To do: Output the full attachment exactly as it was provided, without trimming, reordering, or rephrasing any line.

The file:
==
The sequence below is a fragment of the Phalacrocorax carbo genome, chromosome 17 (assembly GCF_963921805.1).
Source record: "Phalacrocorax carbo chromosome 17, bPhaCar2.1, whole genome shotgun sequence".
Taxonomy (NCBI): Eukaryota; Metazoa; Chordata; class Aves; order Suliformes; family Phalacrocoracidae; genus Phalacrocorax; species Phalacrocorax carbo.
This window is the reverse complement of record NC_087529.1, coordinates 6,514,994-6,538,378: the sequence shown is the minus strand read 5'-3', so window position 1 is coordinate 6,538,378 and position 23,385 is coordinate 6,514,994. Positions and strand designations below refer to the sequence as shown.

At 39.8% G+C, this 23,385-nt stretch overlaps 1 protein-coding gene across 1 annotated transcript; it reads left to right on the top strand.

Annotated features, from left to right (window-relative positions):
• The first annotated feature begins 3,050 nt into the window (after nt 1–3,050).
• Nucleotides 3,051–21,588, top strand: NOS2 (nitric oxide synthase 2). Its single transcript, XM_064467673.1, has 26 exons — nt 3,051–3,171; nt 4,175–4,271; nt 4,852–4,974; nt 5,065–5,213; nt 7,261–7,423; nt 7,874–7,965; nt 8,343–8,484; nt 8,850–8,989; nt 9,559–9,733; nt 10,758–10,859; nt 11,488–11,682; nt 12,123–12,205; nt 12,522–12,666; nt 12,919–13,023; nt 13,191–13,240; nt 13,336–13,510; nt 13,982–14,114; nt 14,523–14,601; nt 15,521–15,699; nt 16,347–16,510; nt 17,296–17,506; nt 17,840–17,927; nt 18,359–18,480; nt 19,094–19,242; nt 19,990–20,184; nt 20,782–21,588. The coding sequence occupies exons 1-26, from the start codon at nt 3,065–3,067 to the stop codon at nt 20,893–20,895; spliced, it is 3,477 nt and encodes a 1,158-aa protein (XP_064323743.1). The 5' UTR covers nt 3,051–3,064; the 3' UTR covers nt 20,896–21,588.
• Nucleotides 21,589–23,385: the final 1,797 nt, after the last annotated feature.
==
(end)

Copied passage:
The sequence below is a fragment of the Phalacrocorax carbo genome, chromosome 17 (assembly GCF_963921805.1).
Source record: "Phalacrocorax carbo chromosome 17, bPhaCar2.1, whole genome shotgun sequence".
Taxonomy (NCBI): Eukaryota; Metazoa; Chordata; class Aves; order Suliformes; family Phalacrocoracidae; genus Phalacrocorax; species Phalacrocorax carbo.
This window is the reverse complement of record NC_087529.1, coordinates 6,514,994-6,538,378: the sequence shown is the minus strand read 5'-3', so window position 1 is coordinate 6,538,378 and position 23,385 is coordinate 6,514,994. Positions and strand designations below refer to the sequence as shown.

At 39.8% G+C, this 23,385-nt stretch overlaps 1 protein-coding gene across 1 annotated transcript; it reads left to right on the top strand.

Annotated features, from left to right (window-relative positions):
• The first annotated feature begins 3,050 nt into the window (after nt 1–3,050).
• Nucleotides 3,051–21,588, top strand: NOS2 (nitric oxide synthase 2). Its single transcript, XM_064467673.1, has 26 exons — nt 3,051–3,171; nt 4,175–4,271; nt 4,852–4,974; nt 5,065–5,213; nt 7,261–7,423; nt 7,874–7,965; nt 8,343–8,484; nt 8,850–8,989; nt 9,559–9,733; nt 10,758–10,859; nt 11,488–11,682; nt 12,123–12,205; nt 12,522–12,666; nt 12,919–13,023; nt 13,191–13,240; nt 13,336–13,510; nt 13,982–14,114; nt 14,523–14,601; nt 15,521–15,699; nt 16,347–16,510; nt 17,296–17,506; nt 17,840–17,927; nt 18,359–18,480; nt 19,094–19,242; nt 19,990–20,184; nt 20,782–21,588. The coding sequence occupies exons 1-26, from the start codon at nt 3,065–3,067 to the stop codon at nt 20,893–20,895; spliced, it is 3,477 nt and encodes a 1,158-aa protein (XP_064323743.1). The 5' UTR covers nt 3,051–3,064; the 3' UTR covers nt 20,896–21,588.
• Nucleotides 21,589–23,385: the final 1,797 nt, after the last annotated feature.